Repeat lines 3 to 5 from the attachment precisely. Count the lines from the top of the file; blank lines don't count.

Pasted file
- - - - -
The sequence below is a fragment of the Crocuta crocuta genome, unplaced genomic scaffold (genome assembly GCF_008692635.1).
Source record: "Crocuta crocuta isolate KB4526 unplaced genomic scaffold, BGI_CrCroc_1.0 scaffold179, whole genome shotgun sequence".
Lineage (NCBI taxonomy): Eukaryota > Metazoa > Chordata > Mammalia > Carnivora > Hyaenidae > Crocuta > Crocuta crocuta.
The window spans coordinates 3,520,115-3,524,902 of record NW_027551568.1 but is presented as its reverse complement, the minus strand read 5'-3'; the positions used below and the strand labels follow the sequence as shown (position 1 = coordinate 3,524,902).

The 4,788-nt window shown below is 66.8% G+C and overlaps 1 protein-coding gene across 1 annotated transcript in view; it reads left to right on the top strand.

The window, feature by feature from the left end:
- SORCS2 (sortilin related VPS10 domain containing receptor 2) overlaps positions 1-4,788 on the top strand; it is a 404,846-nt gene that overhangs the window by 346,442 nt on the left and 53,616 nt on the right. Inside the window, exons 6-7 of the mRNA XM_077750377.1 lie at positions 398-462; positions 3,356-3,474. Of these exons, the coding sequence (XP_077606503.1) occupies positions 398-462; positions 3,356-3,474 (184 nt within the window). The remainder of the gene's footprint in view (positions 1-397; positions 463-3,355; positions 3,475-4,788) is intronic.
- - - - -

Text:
Lineage (NCBI taxonomy): Eukaryota > Metazoa > Chordata > Mammalia > Carnivora > Hyaenidae > Crocuta > Crocuta crocuta.
The window spans coordinates 3,520,115-3,524,902 of record NW_027551568.1 but is presented as its reverse complement, the minus strand read 5'-3'; the positions used below and the strand labels follow the sequence as shown (position 1 = coordinate 3,524,902).

The 4,788-nt window shown below is 66.8% G+C and overlaps 1 protein-coding gene across 1 annotated transcript in view; it reads left to right on the top strand.